Iowa - Republican presidential candidate Donald Trump
opened up a line of attack Saturday on Wisconsin Gov.
Scott Walker, accusing the leader in recent polls in
Iowa of running his neighboring state into financial
the latest broadside against a rival of the outspoken
New York billionaire. Last week, Trump went after South
Carolina Sen. Lindsey Graham for calling him a
"jackass." The New York businessman has
characterized other candidates as unfit for the office
and said the party's 2008 nominee, Sen. John McCain, was
not a war hero in spite of his years as a prisoner in
on by a raucous audience of more than 1,000 at a central
Iowa high school, Trump said Walker has an advantage in
Iowa because he's from a neighboring state but that the
edge is undeserved because Walker has mismanaged
grew up right next door. A little advantage,
right?" Trump said. "Except Wisconsin is doing
faulted Walker, popular for stripping public employees
of many of their collective bargaining rights, for
falling short of budget projections and changing his
position on Common Core education standards. The
voluntary state-based benchmarks for achievement in
math, reading and language arts are unpopular among a
segment of conservatives who view them, if incorrectly,
as a federally mandated curriculum.
showed tacit support for the standards during his first
term when he signed budgets that paid for implementing
them. Last year, he called for their repeal and
replacement with standards set in Wisconsin.
was totally in favor of Common Core, which I hate, I
hate," Trump said. Walker changed course on the
topic, his rival said, when he saw "he was getting
said Walker deserved the criticism because a top
fundraiser to the governor referred to Trump in a recent
fundraising email as "Dumb dumb."
criticized Graham, a close friend of McCain, after
Graham chided Trump for faulting McCain for being shot
down as a Navy fighter pilot during the Vietnam War.
McCain, held as a prisoner of war for five years, was
heralded by Republicans as a war hero during his 2008
very disappointed in him for one reason. He's done a bad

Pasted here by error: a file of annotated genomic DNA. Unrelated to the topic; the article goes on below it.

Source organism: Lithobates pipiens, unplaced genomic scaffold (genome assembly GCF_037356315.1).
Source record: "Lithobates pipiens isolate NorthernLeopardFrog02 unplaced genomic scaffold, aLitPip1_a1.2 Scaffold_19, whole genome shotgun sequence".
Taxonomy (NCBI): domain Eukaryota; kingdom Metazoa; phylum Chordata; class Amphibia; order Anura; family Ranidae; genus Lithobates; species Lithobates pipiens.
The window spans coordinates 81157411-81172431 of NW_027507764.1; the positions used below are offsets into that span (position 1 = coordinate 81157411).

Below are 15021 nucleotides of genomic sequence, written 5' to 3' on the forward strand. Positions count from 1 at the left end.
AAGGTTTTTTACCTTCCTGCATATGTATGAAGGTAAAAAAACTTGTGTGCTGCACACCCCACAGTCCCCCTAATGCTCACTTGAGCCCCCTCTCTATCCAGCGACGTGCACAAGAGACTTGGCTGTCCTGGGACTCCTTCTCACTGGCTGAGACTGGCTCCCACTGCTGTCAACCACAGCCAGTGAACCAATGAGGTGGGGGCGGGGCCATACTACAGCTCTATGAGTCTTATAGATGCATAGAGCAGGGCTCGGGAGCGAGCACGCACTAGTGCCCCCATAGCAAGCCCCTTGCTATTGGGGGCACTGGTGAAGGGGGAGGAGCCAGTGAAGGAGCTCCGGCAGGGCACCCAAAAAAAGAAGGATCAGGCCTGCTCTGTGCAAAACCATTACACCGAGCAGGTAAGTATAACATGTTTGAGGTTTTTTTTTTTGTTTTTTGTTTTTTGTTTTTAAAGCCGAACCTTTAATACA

job with the vets," said Trump, who has sharply
criticized Congress for inaction on calls for
improvements for services under the Department of
Graham and other GOP presidential candidates have
sharply criticized Trump for his comments about McCain,
Trump held up a stack of paper during his Iowa speech
that he said were letters of support he'd received from
Trump arrived at the event, hundreds lined the sidewalk
in front of the high school. At the end was a catered
picnic lunch of hamburgers, hot dogs, potato salad,
chips and cold drinks.
in the 90-degree sun, Jill Jepsen held a sign that said,
"The Beltway talks, Trump works!"
works, and he doesn't back down," said Jepsen, a
political independent from Oskaloosa. "He'll get
National Governors Association meeting in West Virginia,
two Republicans gave Trump's campaign little chance of
the end of the day, I don't think (Trump) will do very
well in Iowa because Iowans like leaders who are humble
and hardworking, and people who go to all parts of the
state," Iowa Gov. Terry Branstad said when asked
about the reality TV star.
governor, Mary Fallin, said she didn't think Trump would
be the next president "because I think the people
of our nation want to see someone who will be able to
bring people together to get things done."
about Trump, North Carolina Gov. Pat McCrory said:
"You see some outspoken people who jump up in the
polls, but then they also falter very quick. It'll be
interesting to see if that same dynamic occurs."
to suffer criticism silently, Trump denied press
credentials for Saturday's event to reporters at The Des
Moines Register after the newspaper published an
editorial calling him a "feckless blowhard"
who is "unfit to hold office" and saying that
he should leave the race.
editor Amalie Nash said Friday that the paper's
editorial board is independent of its news reporters and